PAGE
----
Great fire pit at the Friendship Circle
Islandwood could be summed up in just a few words, words like beautiful, wonderful and ingenious, but they wouldn”t be enough. It is, on paper, a camp for inner-city kids to experience and learn about the environment over the course of four days. Using science, technology and art, students and their mentors explore the 255-acre site composed of diverse ecosystems in order to develop a deeper understanding of the relationships between biological and cultural diversity.
Our affable guide Tom Bartuska showing us through Islandwood’s core buildings
Exploring the classrooms with their “nests” and the lodges where learning continues through features like the hearths, each of which represents a different type of rock or region.
Islandwood transports nbso online casino reviews its students and visitors to a world where human development exists symbiotically with its environs, a world were community is not an app on your super-phone but a gathering of souls around the great fire pit, sharing the days discoveries and achievements with fellow explorers. Quiet, serene venues like the bird blind offer a place of solace for silent contemplation and reflection. These architectural follies serve as extended classrooms that impart the ever-relevant lessons of nature to their visitors. Their form and construction is pure and absolutely elemental, evoking a genuineness and integrity of design that augments the wonder of your surroundings.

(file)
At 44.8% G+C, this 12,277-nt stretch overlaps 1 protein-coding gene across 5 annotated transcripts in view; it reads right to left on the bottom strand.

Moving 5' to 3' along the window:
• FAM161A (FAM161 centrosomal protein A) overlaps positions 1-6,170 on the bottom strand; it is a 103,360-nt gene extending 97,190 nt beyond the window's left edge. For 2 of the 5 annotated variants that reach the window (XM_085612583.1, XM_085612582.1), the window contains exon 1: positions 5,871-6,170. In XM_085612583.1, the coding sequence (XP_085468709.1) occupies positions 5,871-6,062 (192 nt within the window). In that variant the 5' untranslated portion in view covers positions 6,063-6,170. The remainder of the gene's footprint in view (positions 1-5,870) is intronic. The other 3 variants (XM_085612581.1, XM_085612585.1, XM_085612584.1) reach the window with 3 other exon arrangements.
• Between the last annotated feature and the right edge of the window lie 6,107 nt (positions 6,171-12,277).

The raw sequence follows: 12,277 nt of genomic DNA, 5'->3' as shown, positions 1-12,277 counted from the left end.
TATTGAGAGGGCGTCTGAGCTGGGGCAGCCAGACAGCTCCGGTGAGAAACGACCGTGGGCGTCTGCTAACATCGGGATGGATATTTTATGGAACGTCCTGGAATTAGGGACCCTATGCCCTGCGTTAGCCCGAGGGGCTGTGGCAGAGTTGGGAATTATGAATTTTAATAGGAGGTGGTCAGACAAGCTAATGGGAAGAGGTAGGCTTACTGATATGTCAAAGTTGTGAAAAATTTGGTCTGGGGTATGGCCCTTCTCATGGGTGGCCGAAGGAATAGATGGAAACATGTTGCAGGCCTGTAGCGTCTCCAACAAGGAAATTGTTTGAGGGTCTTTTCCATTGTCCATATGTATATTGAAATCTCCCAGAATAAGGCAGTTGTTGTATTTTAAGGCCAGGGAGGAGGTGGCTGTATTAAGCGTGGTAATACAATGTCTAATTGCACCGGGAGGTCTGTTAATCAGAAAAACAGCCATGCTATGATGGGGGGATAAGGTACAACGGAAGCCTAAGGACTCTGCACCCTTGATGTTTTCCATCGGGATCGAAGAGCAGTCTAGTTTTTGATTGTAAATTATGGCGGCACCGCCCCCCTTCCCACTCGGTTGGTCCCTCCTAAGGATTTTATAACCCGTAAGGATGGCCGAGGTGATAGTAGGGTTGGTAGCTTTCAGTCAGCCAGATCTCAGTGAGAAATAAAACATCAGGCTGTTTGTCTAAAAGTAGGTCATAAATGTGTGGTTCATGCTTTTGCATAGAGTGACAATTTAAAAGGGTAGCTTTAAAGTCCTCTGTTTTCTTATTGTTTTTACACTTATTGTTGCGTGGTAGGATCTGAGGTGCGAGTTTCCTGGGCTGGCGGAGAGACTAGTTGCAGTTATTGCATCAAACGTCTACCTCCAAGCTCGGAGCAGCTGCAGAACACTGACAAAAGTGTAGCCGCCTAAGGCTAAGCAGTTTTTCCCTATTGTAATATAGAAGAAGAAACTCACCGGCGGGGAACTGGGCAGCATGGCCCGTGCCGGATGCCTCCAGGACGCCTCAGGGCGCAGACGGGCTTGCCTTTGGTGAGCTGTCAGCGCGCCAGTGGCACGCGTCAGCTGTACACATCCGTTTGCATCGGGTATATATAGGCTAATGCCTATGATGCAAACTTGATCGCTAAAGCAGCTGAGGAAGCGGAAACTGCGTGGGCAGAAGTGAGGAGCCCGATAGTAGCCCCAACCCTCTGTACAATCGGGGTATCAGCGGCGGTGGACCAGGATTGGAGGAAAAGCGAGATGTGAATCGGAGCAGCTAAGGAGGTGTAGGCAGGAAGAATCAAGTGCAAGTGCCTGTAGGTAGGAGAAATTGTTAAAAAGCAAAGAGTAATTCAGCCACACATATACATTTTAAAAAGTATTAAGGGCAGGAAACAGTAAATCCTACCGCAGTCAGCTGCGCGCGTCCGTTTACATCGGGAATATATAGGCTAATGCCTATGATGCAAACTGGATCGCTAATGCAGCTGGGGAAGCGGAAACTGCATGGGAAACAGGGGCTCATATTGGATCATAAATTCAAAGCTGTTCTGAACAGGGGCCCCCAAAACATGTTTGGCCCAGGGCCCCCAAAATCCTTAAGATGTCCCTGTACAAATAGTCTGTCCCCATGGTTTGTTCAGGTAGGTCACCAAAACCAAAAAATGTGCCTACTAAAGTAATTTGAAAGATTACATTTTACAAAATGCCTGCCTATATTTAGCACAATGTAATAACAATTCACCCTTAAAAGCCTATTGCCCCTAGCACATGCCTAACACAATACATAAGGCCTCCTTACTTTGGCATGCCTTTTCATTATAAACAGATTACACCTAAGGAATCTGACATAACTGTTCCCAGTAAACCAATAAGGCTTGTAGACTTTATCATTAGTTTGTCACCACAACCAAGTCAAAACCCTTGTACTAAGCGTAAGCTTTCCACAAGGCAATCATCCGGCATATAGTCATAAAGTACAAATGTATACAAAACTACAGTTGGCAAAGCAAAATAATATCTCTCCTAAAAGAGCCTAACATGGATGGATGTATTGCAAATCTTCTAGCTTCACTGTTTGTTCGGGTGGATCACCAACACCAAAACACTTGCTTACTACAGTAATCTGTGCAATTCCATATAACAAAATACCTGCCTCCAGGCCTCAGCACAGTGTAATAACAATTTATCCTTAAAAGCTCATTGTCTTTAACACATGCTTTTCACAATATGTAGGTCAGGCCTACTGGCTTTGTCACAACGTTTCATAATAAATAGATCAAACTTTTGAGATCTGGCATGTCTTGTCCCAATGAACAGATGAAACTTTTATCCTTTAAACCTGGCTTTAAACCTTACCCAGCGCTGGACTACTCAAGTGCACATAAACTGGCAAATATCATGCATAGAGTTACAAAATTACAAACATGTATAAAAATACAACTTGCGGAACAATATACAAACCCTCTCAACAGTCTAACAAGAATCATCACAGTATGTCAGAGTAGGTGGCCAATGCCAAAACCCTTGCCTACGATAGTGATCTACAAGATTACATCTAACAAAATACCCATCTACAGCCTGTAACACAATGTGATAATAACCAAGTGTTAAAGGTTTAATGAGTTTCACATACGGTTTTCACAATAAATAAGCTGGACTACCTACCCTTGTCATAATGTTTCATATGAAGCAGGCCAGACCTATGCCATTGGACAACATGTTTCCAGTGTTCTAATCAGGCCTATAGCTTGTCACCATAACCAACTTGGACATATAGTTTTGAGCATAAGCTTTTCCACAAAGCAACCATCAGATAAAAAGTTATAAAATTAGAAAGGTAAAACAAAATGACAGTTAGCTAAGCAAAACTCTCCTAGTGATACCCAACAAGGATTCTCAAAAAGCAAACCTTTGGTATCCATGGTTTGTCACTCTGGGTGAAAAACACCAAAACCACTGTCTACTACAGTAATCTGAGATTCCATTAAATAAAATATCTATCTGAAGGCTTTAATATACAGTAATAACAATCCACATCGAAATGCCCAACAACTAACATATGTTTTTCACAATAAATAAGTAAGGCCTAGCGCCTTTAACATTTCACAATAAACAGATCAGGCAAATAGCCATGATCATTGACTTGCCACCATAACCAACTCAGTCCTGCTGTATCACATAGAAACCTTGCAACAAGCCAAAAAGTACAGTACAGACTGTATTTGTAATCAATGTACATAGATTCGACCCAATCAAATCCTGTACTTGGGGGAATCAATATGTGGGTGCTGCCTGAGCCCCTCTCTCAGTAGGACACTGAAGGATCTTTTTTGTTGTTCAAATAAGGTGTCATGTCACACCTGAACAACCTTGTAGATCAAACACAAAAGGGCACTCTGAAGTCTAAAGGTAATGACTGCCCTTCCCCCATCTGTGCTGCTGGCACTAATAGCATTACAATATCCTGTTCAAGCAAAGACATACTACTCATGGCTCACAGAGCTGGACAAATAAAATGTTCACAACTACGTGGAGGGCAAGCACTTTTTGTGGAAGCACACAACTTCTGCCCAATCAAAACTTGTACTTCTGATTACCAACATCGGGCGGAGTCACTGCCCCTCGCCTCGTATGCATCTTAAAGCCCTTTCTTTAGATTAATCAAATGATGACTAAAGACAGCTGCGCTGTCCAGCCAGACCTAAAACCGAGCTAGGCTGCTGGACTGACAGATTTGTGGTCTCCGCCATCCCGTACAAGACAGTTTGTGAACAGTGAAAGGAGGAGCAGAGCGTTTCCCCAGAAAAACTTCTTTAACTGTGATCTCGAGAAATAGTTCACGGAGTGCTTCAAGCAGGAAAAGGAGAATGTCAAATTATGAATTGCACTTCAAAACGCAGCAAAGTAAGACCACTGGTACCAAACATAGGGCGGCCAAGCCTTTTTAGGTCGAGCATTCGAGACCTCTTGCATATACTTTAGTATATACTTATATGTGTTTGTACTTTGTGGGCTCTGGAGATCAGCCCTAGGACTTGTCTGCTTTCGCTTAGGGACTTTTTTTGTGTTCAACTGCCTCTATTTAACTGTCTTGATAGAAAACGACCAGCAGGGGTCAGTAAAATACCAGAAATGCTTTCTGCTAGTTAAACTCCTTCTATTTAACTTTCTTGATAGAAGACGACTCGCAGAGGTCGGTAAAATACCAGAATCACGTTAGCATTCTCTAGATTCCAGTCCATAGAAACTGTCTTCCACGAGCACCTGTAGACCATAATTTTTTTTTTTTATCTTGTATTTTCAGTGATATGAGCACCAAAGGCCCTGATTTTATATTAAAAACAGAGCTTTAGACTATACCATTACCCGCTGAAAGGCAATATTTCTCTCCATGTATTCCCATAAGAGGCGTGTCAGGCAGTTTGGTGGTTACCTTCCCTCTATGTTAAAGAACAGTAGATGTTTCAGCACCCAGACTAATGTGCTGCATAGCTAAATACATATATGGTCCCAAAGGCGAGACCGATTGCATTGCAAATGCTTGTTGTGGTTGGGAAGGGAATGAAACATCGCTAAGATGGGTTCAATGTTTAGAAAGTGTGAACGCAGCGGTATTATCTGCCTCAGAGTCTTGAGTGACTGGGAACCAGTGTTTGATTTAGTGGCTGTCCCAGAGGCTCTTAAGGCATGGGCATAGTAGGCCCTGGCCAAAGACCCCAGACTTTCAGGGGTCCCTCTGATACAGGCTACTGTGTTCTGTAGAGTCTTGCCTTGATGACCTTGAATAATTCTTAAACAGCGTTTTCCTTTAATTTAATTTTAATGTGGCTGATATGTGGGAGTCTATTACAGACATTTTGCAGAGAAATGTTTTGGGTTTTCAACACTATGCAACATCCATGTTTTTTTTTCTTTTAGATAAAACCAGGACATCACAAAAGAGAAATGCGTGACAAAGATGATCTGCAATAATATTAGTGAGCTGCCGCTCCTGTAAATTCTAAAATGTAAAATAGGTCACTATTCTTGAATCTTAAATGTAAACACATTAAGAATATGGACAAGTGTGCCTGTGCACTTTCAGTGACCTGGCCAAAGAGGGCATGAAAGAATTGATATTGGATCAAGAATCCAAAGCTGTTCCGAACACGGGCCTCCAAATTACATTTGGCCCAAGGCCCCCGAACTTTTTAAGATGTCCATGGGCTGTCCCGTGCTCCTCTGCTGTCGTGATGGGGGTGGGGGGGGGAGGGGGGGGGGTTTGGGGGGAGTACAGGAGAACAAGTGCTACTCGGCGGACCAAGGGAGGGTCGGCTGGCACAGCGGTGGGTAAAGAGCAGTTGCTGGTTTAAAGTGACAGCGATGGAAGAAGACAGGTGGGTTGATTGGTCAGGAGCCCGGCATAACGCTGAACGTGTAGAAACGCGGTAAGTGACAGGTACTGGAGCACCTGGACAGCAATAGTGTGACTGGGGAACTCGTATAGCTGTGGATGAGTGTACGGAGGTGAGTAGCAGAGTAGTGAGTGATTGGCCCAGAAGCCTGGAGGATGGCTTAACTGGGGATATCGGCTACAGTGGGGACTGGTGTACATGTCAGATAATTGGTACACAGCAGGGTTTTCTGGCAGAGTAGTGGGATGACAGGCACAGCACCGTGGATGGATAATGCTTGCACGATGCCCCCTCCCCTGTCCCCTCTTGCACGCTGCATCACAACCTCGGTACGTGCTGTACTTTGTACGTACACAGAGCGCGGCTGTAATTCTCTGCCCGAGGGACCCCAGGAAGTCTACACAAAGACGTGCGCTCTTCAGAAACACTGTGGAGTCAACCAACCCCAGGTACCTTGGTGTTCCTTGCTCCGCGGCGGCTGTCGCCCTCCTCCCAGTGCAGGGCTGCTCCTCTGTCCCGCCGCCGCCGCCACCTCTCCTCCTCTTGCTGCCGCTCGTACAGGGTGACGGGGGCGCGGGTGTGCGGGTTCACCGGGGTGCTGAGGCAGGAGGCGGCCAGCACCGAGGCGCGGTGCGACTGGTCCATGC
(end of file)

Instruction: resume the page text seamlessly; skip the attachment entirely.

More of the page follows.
A few of the follies throughout Islandwood: bird blind with kid-friendly windows and a floating “classroom” that students can actually take out into the lake!
Harry Potter’s forest retreat/Tree House…which is different from a house in the trees which is pictured above
It has been two weeks since my studio-mates and I ventured out to Bainbridge Island to explore the grounds of Islandwood. We went there to study building connections, materiality and spatial relationships, and in the process gained something more. Even with our short visit to the camp, the magic of that place was made evident and after only a couple hours we were all pleading like excited children to stay, even forever.
Reluctantly making our way out of the forest
Over the last few weeks, I have been slowly loosing my drive to design this quarter”s project, grappling with my site and banging my head against my desk hopping that something good would fall out. Writing this post has helped me to realize and reflect on the lessons I learned at Islandwood, convincing me to begin anew and giving me renewed focus to provide the user with a sincere experience through my architecture a midst an otherwise insincere setting.
Nothing like a little “cognitive lubrication” to round out the day and talk about the ideas inspired by the day’s trek
Written by Eddie De La Fuente